In today’s Tip #8, Carole Mahoney provides tips on motivation and goals.
Are you motivated more by money or by mastery?
Join the discussion below and check how to join her free group coaching every week — for salespeople and for sales managers.
Scott Ingram: Welcome to the Daily Sales Tips Podcast, I’m your host, Scott Ingram. Today’s tip comes from Carole Mahoney
Carole is the founder of Unbound Growth, a scientific sales development firm that eliminates the guesswork of hiring the right salespeople and developing superhero sales teams using a science-based data-driven process that has helped salespeople to achieve 130-160% of quota in less than 6 months with a 98% annual customer retention rate. Here she is with today’s tip on Motivation & Goals:
Carole Mahoney: If there is only one tip that I could give salespeople, sales leaders and entrepreneurs about how to improve their sales, it is this: there is no behavioral change without a goal that stretches you in is personally meaningful. You could easily drown yourself in the amount of research and data that is available today, about how important setting goals that are meaningful, are to make any kind of behavior change. There’s the Meta-analysis that was done by the Journal of Vocational Behavior that shows that intrinsic motivation is a higher predictor of performance and satisfaction on the job. The more people focused on money, the less likely they are satisfying their curiosity, learning new skills or even having fun. And those are the things that make us perform the best. Okay. But sales is a little bit different, right? I mean a salesperson who is in motivated by money is not going to make it.
There is actually data from objective management group that shows from i1.8 million different B2B sales professionals, 82% of the top performers are primarily intrinsically driven and motivated, which means it’s not money that thereafter, but mastery. Now before you go and take that to immediately apply to your business, consider the context if your sales processes long in competitive and complex. A salesperson who was primarily extrinsically motivated by money may not have the patience to wait for a longer sales process to complete. As my friend, Trish Bertuzzi would say, variables matter. But know this, there is no right or wrong way to be motivated. It’s just a matter of identifying the type of motivation that best aligns with who your buyer is and how they buy. Nothing is black and white. We all have these unique combinations of motivations that may change based on our lifestyle or stage of life among other things.
And even though there’s just as much research showing that setting goals is personally meaningful is going to get you to that behavioral change. There’s just as much that shows that the majority of us really don’t do it. Why is it so hard? Why do we put it off? Yes, there’s research that shows procrastination is real because either the fear of failure or because we know that it’s work, but there’s also research that shows if we take specific steps in setting our goals, that we are significantly more likely to reach them. Here they are. First, you have to think about your goals. Not most everybody does that, but it’s the next steps that make you more likely to actually reach your goals. So not only do you need to think about your goals, but you need to write them down. You also need to create action commitments for those goals.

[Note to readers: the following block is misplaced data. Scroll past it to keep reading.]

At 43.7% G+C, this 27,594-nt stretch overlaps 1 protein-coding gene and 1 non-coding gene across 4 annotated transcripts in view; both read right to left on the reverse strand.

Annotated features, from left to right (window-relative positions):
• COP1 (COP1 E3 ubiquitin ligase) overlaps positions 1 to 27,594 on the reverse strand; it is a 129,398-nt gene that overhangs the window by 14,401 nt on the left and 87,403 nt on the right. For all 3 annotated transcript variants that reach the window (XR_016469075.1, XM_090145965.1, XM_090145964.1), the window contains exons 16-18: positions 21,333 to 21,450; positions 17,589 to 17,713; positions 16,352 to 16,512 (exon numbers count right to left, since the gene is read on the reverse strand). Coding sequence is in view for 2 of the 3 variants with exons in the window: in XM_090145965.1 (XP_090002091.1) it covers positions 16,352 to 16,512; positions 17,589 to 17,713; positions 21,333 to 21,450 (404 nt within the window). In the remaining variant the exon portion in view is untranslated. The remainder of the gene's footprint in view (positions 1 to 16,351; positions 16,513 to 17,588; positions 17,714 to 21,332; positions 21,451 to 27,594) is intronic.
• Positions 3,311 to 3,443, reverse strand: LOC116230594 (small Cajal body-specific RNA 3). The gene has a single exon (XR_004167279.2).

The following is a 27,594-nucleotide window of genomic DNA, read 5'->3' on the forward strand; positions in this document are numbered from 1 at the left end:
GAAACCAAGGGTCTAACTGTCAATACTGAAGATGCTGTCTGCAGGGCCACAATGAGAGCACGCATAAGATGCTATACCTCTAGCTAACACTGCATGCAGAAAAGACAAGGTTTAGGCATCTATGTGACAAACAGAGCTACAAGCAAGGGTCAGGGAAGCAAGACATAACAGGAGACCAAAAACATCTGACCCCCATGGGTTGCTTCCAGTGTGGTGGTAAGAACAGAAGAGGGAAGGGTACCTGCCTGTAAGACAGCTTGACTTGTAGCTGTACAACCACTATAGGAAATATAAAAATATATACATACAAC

And when I say action commitments, it’s not just “I’m going to get this”, it’s “I’m going to do this, to get that”. In addition to that, you need to share it with someone who is going to be supportive and that you’re going to answer to on a weekly basis. If you’re a salesperson, that means you can leverage your manager or even some of your coworkers to do that. Or if you have a spouse or even family and friends that will hold you accountable. If you’re an entrepreneur, certainly family and friends, but also maybe find a professional group to be a part of that you can share these, whether it’s a mastermind group or some kind of coaching group, and if you’re a sales leader, all the more important for you to be able to meet with your peers and actually get coaching for yourself and how to do these particular things so that you can set the example for your team and help them to walk through the steps.
I often look at motivation this way. If you’re building a house in the country, you can’t just build it wherever you want because you can’t just put the water wherever you want. Like in the city where you just run a pipe in there it is at this particular spot, at this particular address here in the country. You have to first find out if there’s water there for you to be able to build, and if there isn’t water there, you can’t just create it. You’re not Aqua Man. But if it is, then you can channel it and drive it so that you can be able to get water for your house and as a sales leader, you can’t create the motivation in your salespeople, but you can tap into it.
Scott Ingram: What are you tapping into? Which takes us to today’s question: Are you motivated more by money or by mastery? As Carole said, “there’s no right or wrong way to be motivated.” So share yours and read what your peers have to say at DailySales.Tips/8
There you’ll also find links to Carole’s Unbound Growth website and her LinkedIn profile. She also offers two different open group coaching calls every week. One for salespeople and one for sales managers. Both are free. Links to sign up for either one at are DailySales.Tips/8
Then check back in tomorrow for a great tip on getting mentors from my friend Thom Singer in honor of national mentoring month.